How to Father Teens? It’s All About Balance and Self-Control

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The teenage years are a challenging time … for the kids and their dads, right? Our children are old enough and smart enough to think they have it all together and they know what’s what, but in reality there’s still a lot they don’t really understand or appreciate. It sets up the classic conflicts between teens and their parents.

One of our bloggers, Clark Smith, wrote about this earlier in the week. As he put it, “Something happens when kids approach their early teens that turns them inside out, upside down, and makes them uneasy with life in general.”

And here’s another key insight from Clark: “Your kids are, for the first time in their lives, wrestling with ideas… and they’re not going to get everything right the first time.”

I have four children, and I saw these dynamics at work at various times with each of them. It struck me that I so often heard the word “I” from my kids, and I couldn’t help thinking they were just plain selfish.

How to Father Teens Balance and Self-ControlDon’t get me wrong—they were good kids, but they didn’t get everything right the first time. And I know they cared about other people, but often it was like, “Dad, I’m not concerned about you right now.” It sounds negative, but what I think they meant was, Dad, you have a job, a family, a house. You have your life pretty much figured out. But I have a lot I’m still trying to figure out.

My kids—like all teens—were learning to navigate life, and we all need to remember how challenging that is during adolescence. They’re going through a complicated time, and sometimes they’re so overwhelmed that it’s all they can do to think only of themselves and their own issues.

Does that mean we excuse behavior that is unacceptable? Not at all. But it does mean we seek to understand what they’re going through, and balance high expectations with cutting them some slack and giving grace. It really takes wisdom and self-control on our part.

Recently we heard from a dad named Alan whose 14-year-old son said, “You’re the worst dad ever; you don’t do anything for me.” It was an impulsive comment in the heat of the moment, but it’s also the kind of thing a dad doesn’t soon forget, as I’m sure you can imagine.

So, filled with that feeling of being unappreciated, Alan went to his computer and made up an invoice for his son, detailing all the money he has spent on him so far. He itemized clothing, school supplies, toys, trips and vacations, computers, food, equipment and team costs for four different sports, and on and on. (He also listed “dad hours,” but as he said, there’s no price on those.)

The total was just under $850,000. I don’t know how accurate that is, but I’m guessing it’s pretty close. I also don’t know if it had the desired effect on his son.

Alan is running up against what happens with most teenagers, as I mentioned earlier: their limited perspective on life makes them seem selfish and ungrateful. But as fathers, we need to be self-controlled.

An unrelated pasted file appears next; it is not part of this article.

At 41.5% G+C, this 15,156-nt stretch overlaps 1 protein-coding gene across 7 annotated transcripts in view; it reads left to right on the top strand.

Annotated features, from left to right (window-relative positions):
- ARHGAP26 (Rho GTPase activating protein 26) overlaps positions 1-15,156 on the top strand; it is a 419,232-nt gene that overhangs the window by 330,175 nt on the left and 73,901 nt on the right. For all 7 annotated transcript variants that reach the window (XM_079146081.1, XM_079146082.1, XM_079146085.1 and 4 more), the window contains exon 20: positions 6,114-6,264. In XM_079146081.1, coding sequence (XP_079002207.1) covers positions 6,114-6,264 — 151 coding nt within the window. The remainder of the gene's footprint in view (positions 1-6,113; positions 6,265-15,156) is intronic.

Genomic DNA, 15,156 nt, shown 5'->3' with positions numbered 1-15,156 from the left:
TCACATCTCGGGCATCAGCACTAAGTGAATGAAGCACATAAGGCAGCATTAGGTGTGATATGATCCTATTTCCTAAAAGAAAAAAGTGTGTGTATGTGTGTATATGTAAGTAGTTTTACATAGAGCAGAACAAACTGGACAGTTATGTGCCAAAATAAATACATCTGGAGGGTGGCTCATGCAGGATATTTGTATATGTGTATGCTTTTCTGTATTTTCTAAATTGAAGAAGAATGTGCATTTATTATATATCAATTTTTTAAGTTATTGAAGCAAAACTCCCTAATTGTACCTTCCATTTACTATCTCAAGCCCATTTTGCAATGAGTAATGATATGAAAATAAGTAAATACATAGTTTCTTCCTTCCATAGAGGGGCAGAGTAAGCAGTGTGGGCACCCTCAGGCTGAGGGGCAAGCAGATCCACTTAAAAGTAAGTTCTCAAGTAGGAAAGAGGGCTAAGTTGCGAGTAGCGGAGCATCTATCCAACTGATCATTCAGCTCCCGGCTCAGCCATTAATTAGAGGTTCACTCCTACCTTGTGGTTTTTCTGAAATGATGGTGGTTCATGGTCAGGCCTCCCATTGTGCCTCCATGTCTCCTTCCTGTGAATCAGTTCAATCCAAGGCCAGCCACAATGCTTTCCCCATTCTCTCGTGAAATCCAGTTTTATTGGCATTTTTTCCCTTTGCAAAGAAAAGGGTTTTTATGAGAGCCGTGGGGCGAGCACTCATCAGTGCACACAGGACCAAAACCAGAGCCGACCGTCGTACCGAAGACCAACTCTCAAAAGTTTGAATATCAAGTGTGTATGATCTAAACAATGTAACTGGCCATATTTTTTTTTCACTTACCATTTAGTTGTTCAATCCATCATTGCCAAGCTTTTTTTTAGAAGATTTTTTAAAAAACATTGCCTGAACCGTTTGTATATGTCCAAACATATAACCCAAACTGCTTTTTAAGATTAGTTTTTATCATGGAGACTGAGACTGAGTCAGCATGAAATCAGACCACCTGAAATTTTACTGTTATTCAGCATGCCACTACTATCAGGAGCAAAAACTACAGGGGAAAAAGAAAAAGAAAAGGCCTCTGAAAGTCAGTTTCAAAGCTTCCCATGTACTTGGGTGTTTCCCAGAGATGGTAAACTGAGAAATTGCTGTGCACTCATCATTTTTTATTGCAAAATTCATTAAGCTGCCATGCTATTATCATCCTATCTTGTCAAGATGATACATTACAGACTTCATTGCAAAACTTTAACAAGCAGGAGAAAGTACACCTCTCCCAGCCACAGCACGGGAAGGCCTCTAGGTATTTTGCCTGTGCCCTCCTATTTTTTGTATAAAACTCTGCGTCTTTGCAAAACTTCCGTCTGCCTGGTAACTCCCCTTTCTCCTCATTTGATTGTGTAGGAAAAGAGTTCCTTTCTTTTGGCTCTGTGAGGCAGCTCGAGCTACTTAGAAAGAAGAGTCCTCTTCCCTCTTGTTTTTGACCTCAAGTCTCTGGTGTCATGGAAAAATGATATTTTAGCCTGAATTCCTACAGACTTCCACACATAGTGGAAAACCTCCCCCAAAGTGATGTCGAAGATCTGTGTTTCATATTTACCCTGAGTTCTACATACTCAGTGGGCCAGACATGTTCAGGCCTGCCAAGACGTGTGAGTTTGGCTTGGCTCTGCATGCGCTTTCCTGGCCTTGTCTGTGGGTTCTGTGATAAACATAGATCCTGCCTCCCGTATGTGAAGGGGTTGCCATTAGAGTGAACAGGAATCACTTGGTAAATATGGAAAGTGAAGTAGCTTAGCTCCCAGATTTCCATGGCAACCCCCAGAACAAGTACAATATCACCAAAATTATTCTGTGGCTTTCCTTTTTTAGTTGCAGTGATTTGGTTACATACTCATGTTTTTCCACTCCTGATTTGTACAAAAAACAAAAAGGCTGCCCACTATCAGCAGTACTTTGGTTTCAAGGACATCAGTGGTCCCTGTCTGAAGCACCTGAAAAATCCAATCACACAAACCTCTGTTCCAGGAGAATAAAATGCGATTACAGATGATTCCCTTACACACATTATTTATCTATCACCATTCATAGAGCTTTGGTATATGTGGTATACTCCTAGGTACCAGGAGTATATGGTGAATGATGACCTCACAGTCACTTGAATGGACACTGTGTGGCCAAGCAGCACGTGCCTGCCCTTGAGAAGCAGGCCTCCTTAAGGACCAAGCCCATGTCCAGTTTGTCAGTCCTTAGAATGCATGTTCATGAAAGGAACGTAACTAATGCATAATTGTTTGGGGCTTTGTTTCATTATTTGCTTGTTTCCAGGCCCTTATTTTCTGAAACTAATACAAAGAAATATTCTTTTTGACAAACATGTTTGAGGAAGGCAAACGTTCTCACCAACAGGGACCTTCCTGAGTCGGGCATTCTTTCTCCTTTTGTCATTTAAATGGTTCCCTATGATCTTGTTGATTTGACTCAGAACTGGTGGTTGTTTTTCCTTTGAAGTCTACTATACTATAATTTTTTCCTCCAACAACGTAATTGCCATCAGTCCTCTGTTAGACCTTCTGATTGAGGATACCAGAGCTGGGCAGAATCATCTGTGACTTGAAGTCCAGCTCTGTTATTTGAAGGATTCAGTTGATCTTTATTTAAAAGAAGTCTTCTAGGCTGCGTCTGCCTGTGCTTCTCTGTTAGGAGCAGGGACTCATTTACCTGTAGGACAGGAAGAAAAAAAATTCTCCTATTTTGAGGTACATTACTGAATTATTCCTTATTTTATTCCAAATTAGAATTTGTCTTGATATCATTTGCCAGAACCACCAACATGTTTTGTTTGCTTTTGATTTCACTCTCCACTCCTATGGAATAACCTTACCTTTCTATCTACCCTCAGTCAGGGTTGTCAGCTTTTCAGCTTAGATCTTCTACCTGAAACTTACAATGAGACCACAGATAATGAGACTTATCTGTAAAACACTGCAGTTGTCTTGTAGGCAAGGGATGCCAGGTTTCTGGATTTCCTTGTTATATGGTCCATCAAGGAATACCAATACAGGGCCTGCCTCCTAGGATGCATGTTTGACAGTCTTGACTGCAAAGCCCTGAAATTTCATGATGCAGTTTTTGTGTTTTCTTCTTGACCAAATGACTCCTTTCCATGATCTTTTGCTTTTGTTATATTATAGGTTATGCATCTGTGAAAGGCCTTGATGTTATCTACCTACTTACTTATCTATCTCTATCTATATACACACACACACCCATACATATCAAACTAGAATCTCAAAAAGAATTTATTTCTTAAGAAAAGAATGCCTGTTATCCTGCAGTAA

It’s natural to want to defend ourselves, and it’s appropriate to teach our kids important life lessons. Sometimes it makes sense to take away a privilege until he changes his attitude. After all, that’s how the real world works; if he smarts off to his boss some day, there will be consequences. He needs to learn that, and the sooner the better.

But as fathers of teens, we also have to remember that there’s a balance here. We have a bigger perspective; we know that most kids get five, seven or ten years down the road, gain some wisdom of their own, and they see that we weren’t so crazy after all. They might even realize how dedicated their parents were and are.

So sometimes it makes sense to just smile, maintain your self-control and continue to do what’s best for him, since you know that he’ll grow out of this immature point of view. “They come back,” as Clark put it.

Each of us has to find that balance between “teaching him a lesson” and “maintaining our poise.” And it isn’t easy! But both of those are needed with teenagers. Sometimes we do need to bring about tough consequences and teach important lessons. Other times, it makes more sense to take a deep breath and trust that all the love and life lessons we have invested in them to this point will eventually bear fruit.

Yes, they often come off as selfish, which isn’t fun when we’re trying to teach them to be responsible and think about other people. But remember that they’re good kids for the most part, and be patient with them while they figure things out.

That’s self-control. When our children reach this age, we can’t “run” them; they run themselves. Yes, we can make tough decisions that impact them, but we can’t force them to change. What we can do is change ourselves and how we respond to them. That’s how we can earn the right to walk alongside them in their journey to adulthood.

Make sure you read Clark Smith’s blog for more about this.

Dad, where are you exercising self-control right now in your fathering? What truths do you rely on to get you through these (often) turbulent teen years? If this week’s topic hits home with you, I hope you’ll join the discussion either below or on our Facebook page.

Action Points for Dads on the Journey

  • Do something with your teenager that he or she enjoys (even if it’s a stretch for you): seeing a movie, bicycling, working on the car, golf or disc golf, etc. If your relationship is often tense, you need to have fun and laugh together.